Geo[rge] G. Mackenzie
[Robert Underwood] Johnson
Raymond, Fresno Co. Cal., Feb. , ’91.
Dear Mr. Johnson: I enclose herewith two letters for publication. The longer one I hope that you will be able to have published in the N.Y. Times or Post. Please do all you can to get the Times to publish it, as I suspect that the Commissioners believe that the Times has withdrawn its countenance of our efforts. I know that they have been industriously trying to defame my reputation by private attacks, and I do not under estimate the extent of their influence. Not that I am hurt in feeling in the slightest degree thereby, for I am not at all tender-skinned in matters of that kind, having had too much experience in rough newspaper warring to be over-sensitive. What I would mind would be the success of their attempts to shut me off from publication in these articles which are the best supports of the cause. The other letter, you will see, is prepared especially for use in Boston. I thought you might have some literary friend there who could get the letter published in one of the Hub dailies. I consider Boston as possibly our best stronghold. Of course I expect pay for publication of these letters, altho’ I wish that I did not have to say so. But, if they are used, I would gladly out of the pay contribute two or three dollars to buy some copies that might be sent to some friend of
yours in San Francisco, for distribution where they would do the most good. And I would like two or three copies of each for myself. I have written tonight to the Overland to withdraw my article on the military question – altho’ it probably would not have been published anyway. I was tempted to inquire, in one of the enclosed letters, about the allusion to “blackmail” in the letter from H.K. Field (whoever he may be) copied in the Commission’s report. There are some suits pending against the Y. stage Company for personal injuries by stage accidents, and I suspect that there is some connection between one of them and Field’s reference. However, having nothing sure to go on, I thought best to overlook the matter. I think however, that Secretary Noble ought to demand an explanation from Field. But that is only a suggestion. The Commission’s report ought to be a thorough means of their own destruction. I would give my left arm willingly to pay for the pleasure of sitting at a table with a Senate committee, with that and the Commission’s other reports in my hand, and the liberty to cross-question Mr. Irish and his pals, and some of the stable-birds of Yosemite. The elaborateness with which Irish has worked up the tissue of falsehood in the report is not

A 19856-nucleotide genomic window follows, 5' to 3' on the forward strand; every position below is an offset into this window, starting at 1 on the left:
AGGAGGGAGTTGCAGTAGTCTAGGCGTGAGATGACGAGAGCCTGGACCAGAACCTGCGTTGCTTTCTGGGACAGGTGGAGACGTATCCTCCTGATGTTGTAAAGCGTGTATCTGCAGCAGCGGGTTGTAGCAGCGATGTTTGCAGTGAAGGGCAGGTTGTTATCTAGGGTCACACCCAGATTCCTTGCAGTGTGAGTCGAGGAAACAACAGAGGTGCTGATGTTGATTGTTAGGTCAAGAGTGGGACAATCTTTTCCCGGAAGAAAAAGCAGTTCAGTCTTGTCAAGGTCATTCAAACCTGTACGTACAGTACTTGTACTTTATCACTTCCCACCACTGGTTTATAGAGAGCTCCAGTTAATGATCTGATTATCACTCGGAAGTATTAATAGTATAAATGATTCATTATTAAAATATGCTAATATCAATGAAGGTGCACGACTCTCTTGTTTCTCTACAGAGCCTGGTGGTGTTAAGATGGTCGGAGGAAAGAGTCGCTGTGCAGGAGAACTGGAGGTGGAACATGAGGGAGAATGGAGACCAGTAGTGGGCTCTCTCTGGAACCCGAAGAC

a little amusing to me, showing that the Commissioners are hugely bothered to defend themselves — [neither?] evidence of which is their washer woman’s style of calling names. They are evidently ragingly angry – at least Irish is – and so “make fools of themselves.” I am writing for a copy of the report of June last, referred to in my enclosed letters. Unfortunately I have lost my copy, and so cannot quote verbatim. But as soon as I can get a copy, I will send to the Examiner a short article placing in [illegible]aposition what Davidson says about the Grove, and what the Commissioners said in June. If the Century should think it proper to notice the last report of the Commissr’s, would a similar presentation be about as effective as any? The commissioner’s report has done me much good – cleared my mental atmosphere somewhat, and put the blood in better circulation. If those fellows would like a report every where I would be as lively as a cricket.
Yours Very Truly
Geo. G. Mackenzie.
I date my enclosures at San Francisco, but that is merely a convenience, as “Raymond” is unknown generally.
Original letter dimensions: 28.5 x 20.5 cm.
Mackenzie, George G., "Letter from Geo[rge] G. Mackenzie to [Robert Underwood] Johnson, 1891 Feb ." (1891). John Muir Correspondence (PDFs). 64.
Reel 07, Image 0101
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